Marie Antoinette Sacrifices the Heart of the Nobility on the Altar of the French Republic

Title: 
Marie Antoinette Sacrifices the Heart of the Nobility on the Altar of the French Republic

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Object Name: 
Tableau
Title: 
Marie Antoinette Sacrifices the Heart of the Nobility on the Altar of the French Republic
Maker(s): 
Place Made: 
Accession Number: 
2003.3.35
Dimensions: 
Overall H: 22.5 cm, W: 28.2 cm, D: 21.2 cm
Location: 
On Display
Date: 
about 1790
Web Description: 
In this allegorical scene, the French queen Marie Antoinette walks among classical ruins that represent the aristocratic regime toppled by the French Revolution. She is about to place a winged heart, symbolizing the nobility, on an altar, next to two flaming hearts that represent the clergy and the commonalty. These were the three political orders of the state. This diorama was made to mark the first anniversary of the storming of the Bastille, which triggered the French Revolution. On July 14, 1789, the Bastille, a Paris fortress that was used as a prison, was captured by revolutionaries. Exactly one year later, the Gazette Universelle reported that a crowd of 300,000 people had gathered at the Champs de Mars in Paris to celebrate the "Fête of the Federation." A huge tableau and an elevated altar were erected in the center of the field. Here, the Marquis de Lafayette, a hero of the American Revolution, took the oath in the name of the Federates, uniting the French and their king. Then King Louis XVI, Queen Marie Antoinette, and the young dauphin Louis swore to uphold the constitution decreed by the Assembly. The diorama was undoubtedly commissioned by a Royalist client. Pierre Haly, who created the scene, was a member of a famous dynasty of lampworkers from Nevers in central France. He must have made the diorama shortly after the gathering at the Champs de Mars and before the royal family’s failed attempt to escape to Austria in 1791. Following their capture, they were imprisoned and executed.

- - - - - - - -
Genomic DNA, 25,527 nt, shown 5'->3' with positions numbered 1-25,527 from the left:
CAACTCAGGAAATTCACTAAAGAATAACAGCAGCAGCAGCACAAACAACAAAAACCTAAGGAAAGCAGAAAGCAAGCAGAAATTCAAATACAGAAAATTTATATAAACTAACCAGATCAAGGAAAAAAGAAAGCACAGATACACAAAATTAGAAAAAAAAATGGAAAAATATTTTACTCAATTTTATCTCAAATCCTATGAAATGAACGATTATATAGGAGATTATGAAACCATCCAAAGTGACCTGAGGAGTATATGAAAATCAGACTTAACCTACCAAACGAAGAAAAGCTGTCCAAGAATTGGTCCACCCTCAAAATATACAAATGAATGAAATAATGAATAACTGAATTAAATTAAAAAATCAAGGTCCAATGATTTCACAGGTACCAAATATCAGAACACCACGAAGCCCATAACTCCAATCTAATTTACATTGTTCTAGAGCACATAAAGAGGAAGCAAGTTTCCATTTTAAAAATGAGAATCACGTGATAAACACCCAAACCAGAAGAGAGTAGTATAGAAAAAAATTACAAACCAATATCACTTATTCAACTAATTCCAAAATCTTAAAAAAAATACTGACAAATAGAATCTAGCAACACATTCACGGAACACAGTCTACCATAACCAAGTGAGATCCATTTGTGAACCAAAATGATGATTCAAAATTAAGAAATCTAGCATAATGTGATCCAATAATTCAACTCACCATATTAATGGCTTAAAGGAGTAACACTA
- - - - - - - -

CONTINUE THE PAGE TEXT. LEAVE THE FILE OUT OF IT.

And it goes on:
Department: 
Provenance: 
King, Sylvie Lhermite, Source
2003-02-28
Category: 
Inscription: 
"TENDRE AMITIE, DOUS ASYLE DES COEURS, C'EST A TOY QUE JE SACRIFIE. SI L'AMOUR NOUR DONNE LA VIE. TOI SEULE EN DONNE SES DOUCEURS"
Inscription
gilded On plaque at front of diorama
"P+ HALEY, EMAILLUR"
Inscription
gilded Back right side of base
Primary Description: 
Opaque white glass; lampworked, enameled, assembled, with gilded wooden base. The scene depicts Marie-Antoinette sacrificing her heart on the alter of the state within the ruins of a Greek temple. The figure of Marie-Antoinette carries her winged golden heart in her right hand, with her left hand out to her side, and walks towards a small decorated alter where two golden hearts are sitting. She is surrounded by a number of broken columns and architectural elements. In the back are two complete columns supporting a lintel with illegible text. Near the alter on the right are three small white birds, two books lying to the left, and a small seated cherub figure holding a shield with a design of the Royal monogram. Various small plants are depicted throughout the scene and the ground is made up of numerous broken and ground glass pieces and bits representing gravel and stone. The entire scene sits on a footed gilded base with a plaque on the front center. See Inscriptions for exact wording.
The Fragile Art: Extraordinary Objects from The Corning Museum of Glass
Venue(s)
Park Avenue Armory 2009-01-23 through 2009-02-01
The 55th Annual Winter Antiques Show
Shaping History: Looking at the Past and Present in Glass (2013) illustrated, p. 182, #7; BIB# 135186
Layering Creative Virtues onto an Object, Part 2: Survey (2009-05) illustrated, p. 12;
18th-Century Lampworking Challenges Our Future (2008-10) illustrated, pp. 30-31; BIB# AI76534
What I Tell My Students Part I (2008) illustrated, p. 21;
No Green Berries or Leaves (2007) illustrated, Plate XXIV, Glass I; BIB# 100858
Recent Important Acquisitions, 46 (2004) illustrated, p. 216, #8; BIB# AI69240
The Corning Museum of Glass Annual Report 2003 (2004) illustrated, p. 9; BIB# AI93746
Bailly-Pommery & Associes (2002) illustrated, p. 70-71, #222;